General Laws c. 265 § 1, provides: "Murder committed with deliberately premeditated malice aforethought, or with extreme atrocity or cruelty, or in the commission or attempted commission of a crime punishable with death or imprisonment for life, is murder in the first degree. Murder which does not appear to be in the first degree is murder in the second degree. . . . The degree of murder shall be found by the jury."

Speaking in general terms, we have defined the term "murder" used in this statute to mean the unlawful killing of a human being by another human being with malice aforethought. Commonwealth v. Campbell,--- Mass. ---, --- C, 376 N.E.2d 872 (1978). Commonwealth v. Caine,366 Mass. 366, 373, 318 N.E.2d 901 (1974). Commonwealth v. McCauley, 355 Mass. 554, 559, 246 N.E.2d 425 (1969). The indivisible phrase of art "malice aforethought" describes the particular mental state accompanying a homicide which makes the act murder and, in so far as is relevant to this case, encompasses the intent to inflict great bodily harm and the intent to kill. E. g., Commonwealth[378 Mass. 687] v....

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140 practice notes
  • Com. v. Freiberg
    • United States
    • United States State Supreme Judicial Court of Massachusetts
    • July 6, 1989
    ...to testify that the victim's injuries could have been caused by the stove. See Commonwealth v. Pikul, supra; Commonwealth v. Campbell, 378 Mass. 680, 704, 393 N.E.2d 820 b. Motive. The defendant challenges the admissibility of certain evidence, including evidence of the victim's state of mi......
  • Com. v. Drew
    • United States
    • Massachusetts Supreme Judicial Court
    • March 12, 1986
    ...other or that separate seating diminished the effectiveness of defense counsel. Id. at 477, 305 N.E.2d 830. Commonwealth v. Campbell, 378 Mass. 680, 698, 393 Mass. 820 (1979). 15 Moreover, the judge repeatedly and forcefully instructed the jury on the presumption of innocence, that no adver......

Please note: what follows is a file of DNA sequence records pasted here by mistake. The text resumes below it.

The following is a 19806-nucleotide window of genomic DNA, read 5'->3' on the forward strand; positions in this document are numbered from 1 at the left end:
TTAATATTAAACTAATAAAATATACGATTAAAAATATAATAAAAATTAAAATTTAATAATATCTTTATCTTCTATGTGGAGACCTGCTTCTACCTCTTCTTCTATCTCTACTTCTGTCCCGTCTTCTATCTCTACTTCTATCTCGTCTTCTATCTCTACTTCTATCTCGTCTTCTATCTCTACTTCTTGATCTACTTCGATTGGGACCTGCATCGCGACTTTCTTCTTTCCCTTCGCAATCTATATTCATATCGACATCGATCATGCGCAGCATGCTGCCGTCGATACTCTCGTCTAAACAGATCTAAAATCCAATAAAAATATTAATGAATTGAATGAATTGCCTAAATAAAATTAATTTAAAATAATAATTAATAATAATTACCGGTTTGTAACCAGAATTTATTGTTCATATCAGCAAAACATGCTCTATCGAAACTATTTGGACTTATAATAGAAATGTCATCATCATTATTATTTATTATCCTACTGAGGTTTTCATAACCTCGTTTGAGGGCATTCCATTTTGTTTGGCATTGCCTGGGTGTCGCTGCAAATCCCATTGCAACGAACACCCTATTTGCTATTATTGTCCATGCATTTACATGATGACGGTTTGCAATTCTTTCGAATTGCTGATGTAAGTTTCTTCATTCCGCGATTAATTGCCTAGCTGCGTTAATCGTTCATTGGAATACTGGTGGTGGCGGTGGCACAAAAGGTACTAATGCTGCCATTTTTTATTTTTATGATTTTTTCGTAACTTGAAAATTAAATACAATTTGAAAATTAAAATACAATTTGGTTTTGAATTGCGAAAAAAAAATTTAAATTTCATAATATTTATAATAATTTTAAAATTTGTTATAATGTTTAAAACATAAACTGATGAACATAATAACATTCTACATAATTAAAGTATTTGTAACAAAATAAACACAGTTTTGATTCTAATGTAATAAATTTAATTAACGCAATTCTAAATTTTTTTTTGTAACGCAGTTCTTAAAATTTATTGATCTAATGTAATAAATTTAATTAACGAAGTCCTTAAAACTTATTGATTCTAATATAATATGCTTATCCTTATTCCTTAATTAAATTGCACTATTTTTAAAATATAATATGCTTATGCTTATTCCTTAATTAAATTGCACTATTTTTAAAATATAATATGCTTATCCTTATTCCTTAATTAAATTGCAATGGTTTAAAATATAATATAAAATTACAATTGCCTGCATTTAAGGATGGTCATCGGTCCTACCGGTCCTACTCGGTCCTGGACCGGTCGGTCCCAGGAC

• Com. v. Nadworny
    • United States
    • United States State Supreme Judicial Court of Massachusetts
    • December 11, 1985
    ...another, or "overdosed" herself. The jury were free to disbelieve this version of the events that evening. See Commonwealth v. Campbell, 378 Mass. 680, 689-690, 393 N.E.2d 820 (1979); see also United States v. Systems Architects, Inc., 757 F.2d 373, 377 (1st Cir.), cert. denied, 474 U.S. 84......
  • Com. v. Jackson
    • United States
    • Massachusetts Supreme Judicial Court
    • January 28, 1983
    ...the defendant seeks to compel the Commonwealth to obtain evidence for him from an independent third party. Cf. Commonwealth v. Campbell, 378 Mass. 680, 702, 393 N.E.2d 820 (1979) (prosecutor not obliged to obtain Department of Correction records for defendants). We will not extend Balliro t......
  • Request a trial to view additional results
140 cases
  • Com. v. Freiberg
    • United States
    • United States State Supreme Judicial Court of Massachusetts
    • July 6, 1989
    ...to testify that the victim's injuries could have been caused by the stove. See Commonwealth v. Pikul, supra; Commonwealth v. Campbell, 378 Mass. 680, 704, 393 N.E.2d 820 b. Motive. The defendant challenges the admissibility of certain evidence, including evidence of the victim's state of mi......
  • Com. v. Drew
    • United States
    • Massachusetts Supreme Judicial Court
    • March 12, 1986
    ...other or that separate seating diminished the effectiveness of defense counsel. Id. at 477, 305 N.E.2d 830. Commonwealth v. Campbell, 378 Mass. 680, 698, 393 Mass. 820 (1979). 15 Moreover, the judge repeatedly and forcefully instructed the jury on the presumption of innocence, that no adver......
  • Com. v. Nadworny
    • United States
    • United States State Supreme Judicial Court of Massachusetts
    • December 11, 1985
    ...another, or "overdosed" herself. The jury were free to disbelieve this version of the events that evening. See Commonwealth v. Campbell, 378 Mass. 680, 689-690, 393 N.E.2d 820 (1979); see also United States v. Systems Architects, Inc., 757 F.2d 373, 377 (1st Cir.), cert. denied, 474 U.S. 84......
  • Com. v. Jackson
    • United States
    • Massachusetts Supreme Judicial Court
    • January 28, 1983
    ...the defendant seeks to compel the Commonwealth to obtain evidence for him from an independent third party. Cf. Commonwealth v. Campbell, 378 Mass. 680, 702, 393 N.E.2d 820 (1979) (prosecutor not obliged to obtain Department of Correction records for defendants). We will not extend Balliro t......
  • Request a trial to view additional results